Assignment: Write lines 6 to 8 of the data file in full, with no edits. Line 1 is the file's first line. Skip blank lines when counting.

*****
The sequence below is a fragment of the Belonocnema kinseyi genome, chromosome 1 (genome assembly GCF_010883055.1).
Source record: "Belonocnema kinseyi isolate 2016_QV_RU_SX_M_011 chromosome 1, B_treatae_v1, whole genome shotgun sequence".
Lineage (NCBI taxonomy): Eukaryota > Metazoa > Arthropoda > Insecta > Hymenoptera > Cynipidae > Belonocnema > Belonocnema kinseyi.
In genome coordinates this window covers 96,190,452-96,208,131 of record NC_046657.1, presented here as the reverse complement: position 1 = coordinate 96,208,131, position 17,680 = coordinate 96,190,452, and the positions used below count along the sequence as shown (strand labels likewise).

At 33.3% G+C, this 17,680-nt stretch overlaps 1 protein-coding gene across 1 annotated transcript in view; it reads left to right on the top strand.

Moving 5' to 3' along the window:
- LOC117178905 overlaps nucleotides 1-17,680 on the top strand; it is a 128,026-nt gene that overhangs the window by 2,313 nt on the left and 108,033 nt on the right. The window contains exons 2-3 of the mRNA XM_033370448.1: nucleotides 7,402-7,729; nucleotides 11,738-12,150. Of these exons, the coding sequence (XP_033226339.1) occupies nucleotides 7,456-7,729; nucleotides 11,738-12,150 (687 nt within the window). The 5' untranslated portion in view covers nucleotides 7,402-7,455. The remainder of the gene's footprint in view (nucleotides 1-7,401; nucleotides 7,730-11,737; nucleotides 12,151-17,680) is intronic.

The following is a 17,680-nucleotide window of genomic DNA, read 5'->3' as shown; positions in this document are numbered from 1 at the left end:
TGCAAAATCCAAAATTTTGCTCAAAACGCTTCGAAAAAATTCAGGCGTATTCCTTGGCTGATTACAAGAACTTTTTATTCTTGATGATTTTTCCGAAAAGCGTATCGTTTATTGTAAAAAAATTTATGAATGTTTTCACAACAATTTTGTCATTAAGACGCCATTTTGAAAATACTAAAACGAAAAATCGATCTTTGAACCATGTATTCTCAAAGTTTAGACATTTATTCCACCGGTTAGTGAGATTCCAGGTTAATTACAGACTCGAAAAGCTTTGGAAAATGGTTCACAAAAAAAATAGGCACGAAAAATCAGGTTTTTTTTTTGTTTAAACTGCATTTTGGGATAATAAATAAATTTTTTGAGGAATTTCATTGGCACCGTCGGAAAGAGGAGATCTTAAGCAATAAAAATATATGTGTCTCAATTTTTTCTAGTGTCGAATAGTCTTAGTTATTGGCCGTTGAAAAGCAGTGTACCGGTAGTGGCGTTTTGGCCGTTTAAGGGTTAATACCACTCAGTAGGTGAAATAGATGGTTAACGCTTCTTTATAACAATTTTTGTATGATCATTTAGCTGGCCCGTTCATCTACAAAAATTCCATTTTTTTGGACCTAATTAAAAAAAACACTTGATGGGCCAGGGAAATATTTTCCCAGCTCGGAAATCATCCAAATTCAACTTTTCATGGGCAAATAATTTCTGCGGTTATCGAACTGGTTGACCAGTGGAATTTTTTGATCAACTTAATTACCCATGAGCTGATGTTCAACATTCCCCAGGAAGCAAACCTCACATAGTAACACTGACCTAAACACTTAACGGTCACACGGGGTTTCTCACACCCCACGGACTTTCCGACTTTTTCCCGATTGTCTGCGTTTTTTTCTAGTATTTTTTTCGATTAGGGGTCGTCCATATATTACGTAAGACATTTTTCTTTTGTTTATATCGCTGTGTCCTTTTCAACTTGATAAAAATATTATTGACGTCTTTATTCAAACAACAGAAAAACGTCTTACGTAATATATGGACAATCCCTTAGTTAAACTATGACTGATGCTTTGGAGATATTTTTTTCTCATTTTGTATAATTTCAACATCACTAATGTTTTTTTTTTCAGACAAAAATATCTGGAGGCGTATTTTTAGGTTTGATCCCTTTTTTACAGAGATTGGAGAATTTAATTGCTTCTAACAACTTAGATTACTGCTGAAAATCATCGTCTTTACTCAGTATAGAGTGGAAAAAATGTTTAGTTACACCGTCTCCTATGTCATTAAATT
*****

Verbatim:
Moving 5' to 3' along the window:
- LOC117178905 overlaps nucleotides 1-17,680 on the top strand; it is a 128,026-nt gene that overhangs the window by 2,313 nt on the left and 108,033 nt on the right. The window contains exons 2-3 of the mRNA XM_033370448.1: nucleotides 7,402-7,729; nucleotides 11,738-12,150. Of these exons, the coding sequence (XP_033226339.1) occupies nucleotides 7,456-7,729; nucleotides 11,738-12,150 (687 nt within the window). The 5' untranslated portion in view covers nucleotides 7,402-7,455. The remainder of the gene's footprint in view (nucleotides 1-7,401; nucleotides 7,730-11,737; nucleotides 12,151-17,680) is intronic.

The following is a 17,680-nucleotide window of genomic DNA, read 5'->3' as shown; positions in this document are numbered from 1 at the left end: